"We feel so happy about this water point because it has improved our livelihoods. It takes me not more than a half hour to draw water and get back home. We use the water to irrigate our kales, tomatoes, and cabbages at home. I can now manage to complete my household chores on time, and with that I can engage in hobbies and important activities such as farming and catching up with friends," Beatrice said.

Having ready access to water from the sand dam has made a difference for Beatrice, allowing her the satisfaction of completing her daily tasks and even time to renew her relationships.

"Through this water point, we have managed to water the tree nurseries we have at home for income generation. I plan to establish a bigger vegetable garden where I will plant kales, spinach and onions for boosting my family’s diet and acquiring more income," concluded Beatrice.

Thank you for helping Beatrice access clean water and have the energy to work towards and plan for a brighter future.

Right now, there are others just like her in neighboring communities that desperately need safe water access. Your support will immediately go to work to provide a clean water project - and we can’t wait to introduce you to the next person you’ll help.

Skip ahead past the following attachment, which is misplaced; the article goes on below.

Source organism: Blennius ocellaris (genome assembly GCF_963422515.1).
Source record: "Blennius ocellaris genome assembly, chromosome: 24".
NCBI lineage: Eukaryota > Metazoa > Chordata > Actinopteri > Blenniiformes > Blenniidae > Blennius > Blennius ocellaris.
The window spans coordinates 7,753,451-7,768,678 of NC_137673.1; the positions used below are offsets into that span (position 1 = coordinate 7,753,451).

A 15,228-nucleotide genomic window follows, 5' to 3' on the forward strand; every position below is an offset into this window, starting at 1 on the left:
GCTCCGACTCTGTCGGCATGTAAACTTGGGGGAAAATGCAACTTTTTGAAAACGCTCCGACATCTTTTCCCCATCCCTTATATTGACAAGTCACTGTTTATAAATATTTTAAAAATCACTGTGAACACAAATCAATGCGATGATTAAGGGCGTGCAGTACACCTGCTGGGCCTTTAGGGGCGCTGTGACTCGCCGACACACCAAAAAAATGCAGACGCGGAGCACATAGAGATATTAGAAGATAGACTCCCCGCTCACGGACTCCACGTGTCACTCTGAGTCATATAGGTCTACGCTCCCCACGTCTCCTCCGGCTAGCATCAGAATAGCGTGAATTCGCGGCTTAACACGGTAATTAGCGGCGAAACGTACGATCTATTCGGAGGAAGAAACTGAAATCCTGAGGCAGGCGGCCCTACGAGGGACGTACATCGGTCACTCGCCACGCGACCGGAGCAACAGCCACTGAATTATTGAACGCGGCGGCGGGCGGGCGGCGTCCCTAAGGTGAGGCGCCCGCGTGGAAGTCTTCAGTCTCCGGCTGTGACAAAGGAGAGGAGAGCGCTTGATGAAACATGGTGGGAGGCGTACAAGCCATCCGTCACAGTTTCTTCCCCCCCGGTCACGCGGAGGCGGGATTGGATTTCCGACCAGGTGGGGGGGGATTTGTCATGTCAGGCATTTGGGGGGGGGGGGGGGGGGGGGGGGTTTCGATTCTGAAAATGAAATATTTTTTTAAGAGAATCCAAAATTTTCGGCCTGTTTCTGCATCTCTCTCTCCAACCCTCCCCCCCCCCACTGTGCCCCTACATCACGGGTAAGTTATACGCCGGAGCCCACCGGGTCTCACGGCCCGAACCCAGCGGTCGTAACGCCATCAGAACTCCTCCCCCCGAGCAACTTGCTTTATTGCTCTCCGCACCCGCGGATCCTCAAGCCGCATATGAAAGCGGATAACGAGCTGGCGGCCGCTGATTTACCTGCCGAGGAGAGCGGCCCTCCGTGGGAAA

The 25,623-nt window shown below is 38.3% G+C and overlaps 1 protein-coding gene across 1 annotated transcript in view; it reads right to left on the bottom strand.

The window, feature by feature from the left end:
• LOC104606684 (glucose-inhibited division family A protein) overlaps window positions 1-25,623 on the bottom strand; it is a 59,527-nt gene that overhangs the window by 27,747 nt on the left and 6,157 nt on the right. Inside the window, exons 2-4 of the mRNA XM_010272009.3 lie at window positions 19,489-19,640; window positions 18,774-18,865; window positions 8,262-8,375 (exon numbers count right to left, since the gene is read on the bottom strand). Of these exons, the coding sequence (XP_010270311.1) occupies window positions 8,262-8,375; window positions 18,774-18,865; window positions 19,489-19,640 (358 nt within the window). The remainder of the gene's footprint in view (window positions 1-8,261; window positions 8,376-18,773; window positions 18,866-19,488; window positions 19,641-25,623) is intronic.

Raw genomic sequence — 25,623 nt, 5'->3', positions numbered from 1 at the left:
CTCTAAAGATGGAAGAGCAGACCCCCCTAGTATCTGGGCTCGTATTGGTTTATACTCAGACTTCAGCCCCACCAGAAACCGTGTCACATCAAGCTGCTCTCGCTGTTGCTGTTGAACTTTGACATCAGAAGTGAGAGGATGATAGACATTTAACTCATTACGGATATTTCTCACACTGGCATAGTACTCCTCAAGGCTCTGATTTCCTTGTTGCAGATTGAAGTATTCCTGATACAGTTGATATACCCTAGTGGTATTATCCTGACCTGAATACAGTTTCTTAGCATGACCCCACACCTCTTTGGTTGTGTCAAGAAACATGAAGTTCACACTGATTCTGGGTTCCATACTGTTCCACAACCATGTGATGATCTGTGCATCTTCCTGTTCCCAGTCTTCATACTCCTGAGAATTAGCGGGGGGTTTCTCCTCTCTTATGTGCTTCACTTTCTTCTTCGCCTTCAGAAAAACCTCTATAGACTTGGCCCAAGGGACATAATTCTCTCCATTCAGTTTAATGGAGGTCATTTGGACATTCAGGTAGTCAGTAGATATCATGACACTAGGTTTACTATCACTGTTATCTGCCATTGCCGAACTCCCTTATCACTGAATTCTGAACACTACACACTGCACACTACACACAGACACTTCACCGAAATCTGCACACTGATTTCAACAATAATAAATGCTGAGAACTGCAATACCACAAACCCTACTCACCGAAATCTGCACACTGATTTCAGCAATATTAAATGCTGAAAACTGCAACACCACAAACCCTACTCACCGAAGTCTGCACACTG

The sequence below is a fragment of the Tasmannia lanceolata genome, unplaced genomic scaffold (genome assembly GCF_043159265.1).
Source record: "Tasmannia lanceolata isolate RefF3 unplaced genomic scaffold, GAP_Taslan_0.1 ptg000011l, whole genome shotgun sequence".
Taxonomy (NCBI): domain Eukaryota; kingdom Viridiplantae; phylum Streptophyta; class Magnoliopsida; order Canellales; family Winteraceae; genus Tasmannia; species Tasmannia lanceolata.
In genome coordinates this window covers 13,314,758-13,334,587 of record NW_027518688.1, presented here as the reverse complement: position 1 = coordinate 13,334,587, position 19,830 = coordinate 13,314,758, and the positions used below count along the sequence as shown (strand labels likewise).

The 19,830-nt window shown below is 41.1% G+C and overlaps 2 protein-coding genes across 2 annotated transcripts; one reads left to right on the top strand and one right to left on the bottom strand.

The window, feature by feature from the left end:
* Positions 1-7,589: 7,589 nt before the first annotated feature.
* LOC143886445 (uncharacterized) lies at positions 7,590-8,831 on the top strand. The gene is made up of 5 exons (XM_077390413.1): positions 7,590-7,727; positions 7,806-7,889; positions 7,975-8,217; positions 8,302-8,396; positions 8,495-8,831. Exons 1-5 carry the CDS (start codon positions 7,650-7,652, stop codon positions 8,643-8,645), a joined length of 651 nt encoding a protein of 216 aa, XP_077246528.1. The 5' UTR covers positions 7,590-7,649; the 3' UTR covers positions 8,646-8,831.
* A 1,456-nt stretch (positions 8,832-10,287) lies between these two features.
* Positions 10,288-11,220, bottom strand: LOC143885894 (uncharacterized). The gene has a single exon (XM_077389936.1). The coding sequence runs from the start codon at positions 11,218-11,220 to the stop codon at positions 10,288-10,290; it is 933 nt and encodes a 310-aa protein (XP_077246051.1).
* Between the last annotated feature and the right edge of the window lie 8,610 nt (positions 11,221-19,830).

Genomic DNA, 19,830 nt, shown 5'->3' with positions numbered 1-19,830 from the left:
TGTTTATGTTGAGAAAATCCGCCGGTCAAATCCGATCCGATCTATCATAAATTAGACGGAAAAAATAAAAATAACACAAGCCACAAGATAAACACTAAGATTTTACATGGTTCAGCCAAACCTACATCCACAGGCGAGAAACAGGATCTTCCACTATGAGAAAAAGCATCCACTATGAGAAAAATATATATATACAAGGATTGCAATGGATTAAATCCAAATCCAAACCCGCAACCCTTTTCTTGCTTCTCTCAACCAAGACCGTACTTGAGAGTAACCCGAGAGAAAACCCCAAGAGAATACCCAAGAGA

Beatrice pumps water collected by the sand dam.

Navigating through intense dry spells, performing preventative maintenance, conducting quality repairs when needed and continuing to assist community leaders to manage water points are all normal parts of keeping projects sustainable. The Water Promise community supports ongoing sustainability programs that help Kithalani Community 2A maintain access to safe, reliable water.

We’d love for you to join this world-changing group committed to sustainability.

The most impactful way to continue your support of Kithalani Community 2A – and hundreds of other places just like this – is by joining our community of monthly givers.

Your monthly giving will help provide clean water, every month... keeping The Water Promise.


North Dunedin Baptist Church
United Way of the Capital Region
Central Baptist Church's Water Project

And 1 other fundraising page(s)
31 individual donor(s)